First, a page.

Voters in a referendum in Tunisia have overwhelmingly backed a new constitution giving President Kais Saied nearly total powers, but a boycott by opposition parties has overshadowed the plebiscite.
According to an exit poll, only a quarter of eligible voters participated in the vote which saw 92.3% of participants in the referendum support the new constitution.
With no minimum participation rate, however, the new constitution is now set to become law.
Critics of Saied, who ousted the elected parliament a year ago and moved to rule by decree, accuse him of a coup. Those measures will be formalized in the new constitution, eliminating what the country achieved in the wake of its 2011 revolution.
Under the new constitution, Saied will have power over both the government and judiciary while weakening the parliament.
The new charter would place the president in command of the army, allow him to appoint a government without parliamentary approval and make him virtually impossible to remove from office.
He could also present draft laws to parliament, which would be obliged to give them priority.
The new charter "gives the president almost all powers and dismantles any check on his rule and any institution that might exert any kind of control over him," said Said Benarbia, regional director of the International Commission of Jurists.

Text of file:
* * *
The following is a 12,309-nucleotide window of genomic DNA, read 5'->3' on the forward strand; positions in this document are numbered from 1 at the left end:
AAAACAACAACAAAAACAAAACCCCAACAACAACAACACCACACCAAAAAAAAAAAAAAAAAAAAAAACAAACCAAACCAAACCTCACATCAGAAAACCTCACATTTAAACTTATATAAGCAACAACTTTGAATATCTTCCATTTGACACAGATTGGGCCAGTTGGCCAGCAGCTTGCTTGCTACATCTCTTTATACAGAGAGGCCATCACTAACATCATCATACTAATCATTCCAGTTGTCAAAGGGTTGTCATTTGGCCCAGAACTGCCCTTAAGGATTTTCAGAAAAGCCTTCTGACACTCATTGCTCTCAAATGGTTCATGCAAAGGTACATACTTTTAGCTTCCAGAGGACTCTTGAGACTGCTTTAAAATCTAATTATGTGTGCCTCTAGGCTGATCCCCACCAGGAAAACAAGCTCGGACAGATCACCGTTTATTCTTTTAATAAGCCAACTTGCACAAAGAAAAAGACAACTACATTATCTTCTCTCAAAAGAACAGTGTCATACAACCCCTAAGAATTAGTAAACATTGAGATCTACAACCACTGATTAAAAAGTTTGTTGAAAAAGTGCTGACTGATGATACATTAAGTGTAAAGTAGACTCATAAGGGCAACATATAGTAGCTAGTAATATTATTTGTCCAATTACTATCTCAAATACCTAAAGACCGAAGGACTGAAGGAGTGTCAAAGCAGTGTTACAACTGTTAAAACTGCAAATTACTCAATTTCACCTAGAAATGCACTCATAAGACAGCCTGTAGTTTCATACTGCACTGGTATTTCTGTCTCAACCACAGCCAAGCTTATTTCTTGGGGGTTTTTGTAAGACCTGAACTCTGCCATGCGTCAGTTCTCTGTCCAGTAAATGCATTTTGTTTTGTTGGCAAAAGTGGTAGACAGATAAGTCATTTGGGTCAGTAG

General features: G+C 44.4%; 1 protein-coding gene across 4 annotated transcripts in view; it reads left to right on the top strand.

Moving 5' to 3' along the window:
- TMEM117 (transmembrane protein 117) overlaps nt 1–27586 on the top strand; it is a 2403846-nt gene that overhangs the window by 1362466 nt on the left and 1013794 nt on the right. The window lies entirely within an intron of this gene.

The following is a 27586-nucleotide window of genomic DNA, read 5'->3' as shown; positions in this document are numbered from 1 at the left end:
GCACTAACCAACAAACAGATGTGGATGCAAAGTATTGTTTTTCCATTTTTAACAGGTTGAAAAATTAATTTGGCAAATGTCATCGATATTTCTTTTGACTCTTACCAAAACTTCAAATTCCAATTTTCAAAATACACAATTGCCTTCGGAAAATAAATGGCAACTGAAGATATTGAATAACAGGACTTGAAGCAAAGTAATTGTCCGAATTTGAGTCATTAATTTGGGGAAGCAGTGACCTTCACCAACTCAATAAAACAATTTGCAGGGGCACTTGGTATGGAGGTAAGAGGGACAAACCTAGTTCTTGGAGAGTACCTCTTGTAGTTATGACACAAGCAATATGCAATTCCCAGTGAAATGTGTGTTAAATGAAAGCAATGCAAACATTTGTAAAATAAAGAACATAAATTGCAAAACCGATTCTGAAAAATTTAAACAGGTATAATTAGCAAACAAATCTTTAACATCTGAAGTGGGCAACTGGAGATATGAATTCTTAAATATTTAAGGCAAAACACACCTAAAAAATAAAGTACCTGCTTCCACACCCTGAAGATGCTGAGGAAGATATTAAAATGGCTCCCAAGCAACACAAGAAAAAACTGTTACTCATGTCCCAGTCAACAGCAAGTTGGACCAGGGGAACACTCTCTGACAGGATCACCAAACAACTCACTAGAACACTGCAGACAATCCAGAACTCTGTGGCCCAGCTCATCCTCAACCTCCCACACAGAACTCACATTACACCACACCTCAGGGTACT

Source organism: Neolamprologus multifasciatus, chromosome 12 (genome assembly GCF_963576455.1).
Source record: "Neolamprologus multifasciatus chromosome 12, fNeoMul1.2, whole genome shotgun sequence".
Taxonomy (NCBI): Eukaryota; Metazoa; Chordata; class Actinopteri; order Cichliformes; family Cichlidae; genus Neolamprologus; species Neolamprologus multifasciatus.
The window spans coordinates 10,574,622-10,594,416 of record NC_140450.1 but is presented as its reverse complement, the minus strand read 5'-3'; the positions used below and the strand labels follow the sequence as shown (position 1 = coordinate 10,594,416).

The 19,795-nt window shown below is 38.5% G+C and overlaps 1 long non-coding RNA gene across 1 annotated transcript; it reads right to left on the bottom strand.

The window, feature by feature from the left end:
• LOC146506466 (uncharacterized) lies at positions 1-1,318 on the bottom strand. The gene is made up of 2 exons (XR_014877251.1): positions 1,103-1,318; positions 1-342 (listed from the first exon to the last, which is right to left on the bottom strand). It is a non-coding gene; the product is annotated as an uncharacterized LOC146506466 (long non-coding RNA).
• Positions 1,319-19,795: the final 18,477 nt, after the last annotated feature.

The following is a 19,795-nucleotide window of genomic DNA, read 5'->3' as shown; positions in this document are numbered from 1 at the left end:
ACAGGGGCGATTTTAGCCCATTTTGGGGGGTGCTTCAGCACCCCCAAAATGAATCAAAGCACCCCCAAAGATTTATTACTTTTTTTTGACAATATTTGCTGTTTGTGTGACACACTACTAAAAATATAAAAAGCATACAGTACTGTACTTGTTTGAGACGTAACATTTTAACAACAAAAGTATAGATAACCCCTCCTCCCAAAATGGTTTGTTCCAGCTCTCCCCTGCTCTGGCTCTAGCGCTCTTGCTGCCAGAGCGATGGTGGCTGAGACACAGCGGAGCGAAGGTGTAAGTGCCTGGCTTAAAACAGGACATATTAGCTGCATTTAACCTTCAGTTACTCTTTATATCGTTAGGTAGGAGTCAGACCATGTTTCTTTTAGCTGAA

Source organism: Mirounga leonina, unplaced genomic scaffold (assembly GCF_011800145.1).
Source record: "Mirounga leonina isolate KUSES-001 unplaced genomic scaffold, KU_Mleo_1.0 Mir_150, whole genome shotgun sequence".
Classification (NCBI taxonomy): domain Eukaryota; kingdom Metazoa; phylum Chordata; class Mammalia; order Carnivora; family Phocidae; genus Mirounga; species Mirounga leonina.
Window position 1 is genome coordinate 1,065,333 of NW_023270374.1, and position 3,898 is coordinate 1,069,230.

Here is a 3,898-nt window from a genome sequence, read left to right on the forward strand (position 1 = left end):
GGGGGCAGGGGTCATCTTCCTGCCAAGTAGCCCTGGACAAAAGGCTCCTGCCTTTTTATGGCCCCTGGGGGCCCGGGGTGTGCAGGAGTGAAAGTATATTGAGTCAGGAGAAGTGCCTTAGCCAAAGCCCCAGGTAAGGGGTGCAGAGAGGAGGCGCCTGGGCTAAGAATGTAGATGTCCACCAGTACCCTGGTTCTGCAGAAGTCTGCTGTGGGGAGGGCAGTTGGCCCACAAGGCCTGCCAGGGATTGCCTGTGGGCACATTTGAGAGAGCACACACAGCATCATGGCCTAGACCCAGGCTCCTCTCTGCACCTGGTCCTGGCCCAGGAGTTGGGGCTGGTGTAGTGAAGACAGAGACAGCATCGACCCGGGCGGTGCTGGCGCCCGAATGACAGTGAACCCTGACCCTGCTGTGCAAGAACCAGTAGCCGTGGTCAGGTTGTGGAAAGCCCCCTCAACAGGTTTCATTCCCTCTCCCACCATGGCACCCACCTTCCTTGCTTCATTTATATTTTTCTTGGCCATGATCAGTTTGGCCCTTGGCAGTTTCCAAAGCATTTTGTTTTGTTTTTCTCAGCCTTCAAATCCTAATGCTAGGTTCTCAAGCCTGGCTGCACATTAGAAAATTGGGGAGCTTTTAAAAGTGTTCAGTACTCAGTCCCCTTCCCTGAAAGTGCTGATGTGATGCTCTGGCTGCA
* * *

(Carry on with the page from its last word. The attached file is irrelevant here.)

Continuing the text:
Saied defends his moves as necessary to save Tunisia from years of political paralysis and economic stagnation under a 2014 constitution that split power between the parliament and president.
His ouster of parliament was initially supported by many Tunisians, but with little progress in addressing dire economic problems, that support appears to have waned.
After voting on Monday, Saied said Tunisia faced a "historic choice”.
On Tuesday, Tunisia's main opposition alliance accused his electoral board of falsifying turnout figures, saying his referendum on a new constitution had "failed".
The electoral board, ISIE, said after polls closed that some 27.5 percent of the country's 9.3 million voters had cast ballots.
But Ahmed Nejib Chebbi, head of the National Salvation Front that includes Saied's main rivals, said the figures were "inflated and don't fit with what observers saw on the ground" across Tunisia.
ISIE "isn't honest and impartial, and its figures are fraudulent," he told journalists.
Chebbi said the only source of legitimacy for the Tunisian government was the 2014 constitution.
That document was a hard-won compromise between diverse political forces following the 2011 revolt that overthrew dictator Zine El Abidine Ben Ali three years earlier.
Chebbi said low turnout in the referendum showed "Kais Saied's coup d'etat has failed".
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